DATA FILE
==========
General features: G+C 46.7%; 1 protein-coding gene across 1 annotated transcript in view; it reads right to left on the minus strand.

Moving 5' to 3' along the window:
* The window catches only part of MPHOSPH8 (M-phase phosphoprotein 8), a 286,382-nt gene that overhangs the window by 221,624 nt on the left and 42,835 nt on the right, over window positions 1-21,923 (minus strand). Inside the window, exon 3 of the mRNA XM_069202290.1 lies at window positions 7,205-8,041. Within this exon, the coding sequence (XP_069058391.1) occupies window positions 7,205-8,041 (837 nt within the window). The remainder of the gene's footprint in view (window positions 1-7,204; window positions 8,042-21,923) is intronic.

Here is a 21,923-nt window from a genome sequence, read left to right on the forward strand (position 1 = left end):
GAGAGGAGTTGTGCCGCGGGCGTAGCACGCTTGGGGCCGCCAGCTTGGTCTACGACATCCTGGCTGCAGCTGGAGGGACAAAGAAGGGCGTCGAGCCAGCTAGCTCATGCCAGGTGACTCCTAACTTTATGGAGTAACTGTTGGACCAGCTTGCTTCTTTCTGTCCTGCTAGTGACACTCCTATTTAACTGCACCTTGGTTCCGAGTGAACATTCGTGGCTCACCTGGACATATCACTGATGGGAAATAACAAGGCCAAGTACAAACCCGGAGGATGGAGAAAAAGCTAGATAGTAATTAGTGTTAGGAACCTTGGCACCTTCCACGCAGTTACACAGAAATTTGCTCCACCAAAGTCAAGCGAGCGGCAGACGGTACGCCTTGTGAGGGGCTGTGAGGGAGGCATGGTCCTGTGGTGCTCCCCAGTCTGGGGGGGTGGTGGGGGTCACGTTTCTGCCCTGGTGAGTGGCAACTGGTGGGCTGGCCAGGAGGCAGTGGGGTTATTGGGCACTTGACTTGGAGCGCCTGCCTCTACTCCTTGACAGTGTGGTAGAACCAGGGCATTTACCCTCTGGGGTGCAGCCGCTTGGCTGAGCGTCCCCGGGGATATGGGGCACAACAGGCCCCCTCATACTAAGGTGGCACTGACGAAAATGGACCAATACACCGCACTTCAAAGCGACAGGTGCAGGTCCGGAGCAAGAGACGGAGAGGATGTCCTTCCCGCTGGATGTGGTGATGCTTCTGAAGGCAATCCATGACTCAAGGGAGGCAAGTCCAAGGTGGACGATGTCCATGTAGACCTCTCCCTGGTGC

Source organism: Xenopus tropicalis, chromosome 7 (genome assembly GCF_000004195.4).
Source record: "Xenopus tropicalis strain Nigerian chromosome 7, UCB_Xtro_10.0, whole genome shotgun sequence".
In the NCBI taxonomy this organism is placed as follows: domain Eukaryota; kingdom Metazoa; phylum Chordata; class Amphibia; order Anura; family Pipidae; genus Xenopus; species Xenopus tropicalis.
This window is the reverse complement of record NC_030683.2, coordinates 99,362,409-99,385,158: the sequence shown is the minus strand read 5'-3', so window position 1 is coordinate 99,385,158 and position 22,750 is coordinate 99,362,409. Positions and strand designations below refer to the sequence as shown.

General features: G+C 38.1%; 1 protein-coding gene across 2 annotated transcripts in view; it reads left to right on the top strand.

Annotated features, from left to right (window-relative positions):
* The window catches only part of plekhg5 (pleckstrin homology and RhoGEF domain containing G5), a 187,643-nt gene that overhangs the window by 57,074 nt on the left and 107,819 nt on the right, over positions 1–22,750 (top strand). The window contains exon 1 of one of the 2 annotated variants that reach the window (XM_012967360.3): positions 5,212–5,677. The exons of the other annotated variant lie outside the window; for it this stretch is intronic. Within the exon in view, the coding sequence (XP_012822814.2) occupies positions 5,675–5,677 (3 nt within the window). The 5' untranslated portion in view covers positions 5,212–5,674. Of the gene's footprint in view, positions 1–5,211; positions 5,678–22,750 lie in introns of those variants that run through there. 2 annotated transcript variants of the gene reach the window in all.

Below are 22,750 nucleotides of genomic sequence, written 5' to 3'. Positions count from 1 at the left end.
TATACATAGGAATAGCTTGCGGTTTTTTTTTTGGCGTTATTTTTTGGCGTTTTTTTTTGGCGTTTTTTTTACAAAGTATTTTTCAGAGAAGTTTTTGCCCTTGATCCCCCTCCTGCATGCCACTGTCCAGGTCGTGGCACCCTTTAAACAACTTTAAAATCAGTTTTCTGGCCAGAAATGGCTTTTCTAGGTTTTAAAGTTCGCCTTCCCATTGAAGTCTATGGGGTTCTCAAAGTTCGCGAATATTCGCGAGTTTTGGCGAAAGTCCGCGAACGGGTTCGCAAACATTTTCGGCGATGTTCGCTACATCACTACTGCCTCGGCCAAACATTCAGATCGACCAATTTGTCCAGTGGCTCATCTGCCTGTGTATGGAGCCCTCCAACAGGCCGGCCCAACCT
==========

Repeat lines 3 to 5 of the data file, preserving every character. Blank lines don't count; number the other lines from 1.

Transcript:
* The window catches only part of MPHOSPH8 (M-phase phosphoprotein 8), a 286,382-nt gene that overhangs the window by 221,624 nt on the left and 42,835 nt on the right, over window positions 1-21,923 (minus strand). Inside the window, exon 3 of the mRNA XM_069202290.1 lies at window positions 7,205-8,041. Within this exon, the coding sequence (XP_069058391.1) occupies window positions 7,205-8,041 (837 nt within the window). The remainder of the gene's footprint in view (window positions 1-7,204; window positions 8,042-21,923) is intronic.

Here is a 21,923-nt window from a genome sequence, read left to right on the forward strand (position 1 = left end):
GAGAGGAGTTGTGCCGCGGGCGTAGCACGCTTGGGGCCGCCAGCTTGGTCTACGACATCCTGGCTGCAGCTGGAGGGACAAAGAAGGGCGTCGAGCCAGCTAGCTCATGCCAGGTGACTCCTAACTTTATGGAGTAACTGTTGGACCAGCTTGCTTCTTTCTGTCCTGCTAGTGACACTCCTATTTAACTGCACCTTGGTTCCGAGTGAACATTCGTGGCTCACCTGGACATATCACTGATGGGAAATAACAAGGCCAAGTACAAACCCGGAGGATGGAGAAAAAGCTAGATAGTAATTAGTGTTAGGAACCTTGGCACCTTCCACGCAGTTACACAGAAATTTGCTCCACCAAAGTCAAGCGAGCGGCAGACGGTACGCCTTGTGAGGGGCTGTGAGGGAGGCATGGTCCTGTGGTGCTCCCCAGTCTGGGGGGGTGGTGGGGGTCACGTTTCTGCCCTGGTGAGTGGCAACTGGTGGGCTGGCCAGGAGGCAGTGGGGTTATTGGGCACTTGACTTGGAGCGCCTGCCTCTACTCCTTGACAGTGTGGTAGAACCAGGGCATTTACCCTCTGGGGTGCAGCCGCTTGGCTGAGCGTCCCCGGGGATATGGGGCACAACAGGCCCCCTCATACTAAGGTGGCACTGACGAAAATGGACCAATACACCGCACTTCAAAGCGACAGGTGCAGGTCCGGAGCAAGAGACGGAGAGGATGTCCTTCCCGCTGGATGTGGTGATGCTTCTGAAGGCAATCCATGACTCAAGGGAGGCAAGTCCAAGGTGGACGATGTCCATGTAGACCTCTCCCTGGTGC